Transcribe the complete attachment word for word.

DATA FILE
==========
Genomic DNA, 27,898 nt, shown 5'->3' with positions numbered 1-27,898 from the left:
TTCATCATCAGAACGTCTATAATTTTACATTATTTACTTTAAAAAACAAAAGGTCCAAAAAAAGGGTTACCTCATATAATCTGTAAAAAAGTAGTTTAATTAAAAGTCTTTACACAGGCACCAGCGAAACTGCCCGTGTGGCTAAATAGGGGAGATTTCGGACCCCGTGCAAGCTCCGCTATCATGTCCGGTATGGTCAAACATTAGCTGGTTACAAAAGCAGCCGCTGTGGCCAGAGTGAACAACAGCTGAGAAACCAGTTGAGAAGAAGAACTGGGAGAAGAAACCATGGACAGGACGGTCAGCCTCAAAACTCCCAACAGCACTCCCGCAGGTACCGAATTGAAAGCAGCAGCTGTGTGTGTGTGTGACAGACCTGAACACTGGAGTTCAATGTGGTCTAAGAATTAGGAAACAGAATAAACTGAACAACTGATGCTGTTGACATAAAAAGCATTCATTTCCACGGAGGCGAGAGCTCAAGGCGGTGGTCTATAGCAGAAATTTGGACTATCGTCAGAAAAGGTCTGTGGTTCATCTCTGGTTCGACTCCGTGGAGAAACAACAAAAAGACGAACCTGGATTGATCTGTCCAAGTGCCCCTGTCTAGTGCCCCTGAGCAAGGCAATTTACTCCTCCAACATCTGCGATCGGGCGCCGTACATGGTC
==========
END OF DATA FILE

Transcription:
Genomic DNA, 27,898 nt, shown 5'->3' with positions numbered 1-27,898 from the left:
TTCATCATCAGAACGTCTATAATTTTACATTATTTACTTTAAAAAACAAAAGGTCCAAAAAAAGGGTTACCTCATATAATCTGTAAAAAAGTAGTTTAATTAAAAGTCTTTACACAGGCACCAGCGAAACTGCCCGTGTGGCTAAATAGGGGAGATTTCGGACCCCGTGCAAGCTCCGCTATCATGTCCGGTATGGTCAAACATTAGCTGGTTACAAAAGCAGCCGCTGTGGCCAGAGTGAACAACAGCTGAGAAACCAGTTGAGAAGAAGAACTGGGAGAAGAAACCATGGACAGGACGGTCAGCCTCAAAACTCCCAACAGCACTCCCGCAGGTACCGAATTGAAAGCAGCAGCTGTGTGTGTGTGTGACAGACCTGAACACTGGAGTTCAATGTGGTCTAAGAATTAGGAAACAGAATAAACTGAACAACTGATGCTGTTGACATAAAAAGCATTCATTTCCACGGAGGCGAGAGCTCAAGGCGGTGGTCTATAGCAGAAATTTGGACTATCGTCAGAAAAGGTCTGTGGTTCATCTCTGGTTCGACTCCGTGGAGAAACAACAAAAAGACGAACCTGGATTGATCTGTCCAAGTGCCCCTGTCTAGTGCCCCTGAGCAAGGCAATTTACTCCTCCAACATCTGCGATCGGGCGCCGTACATGGTC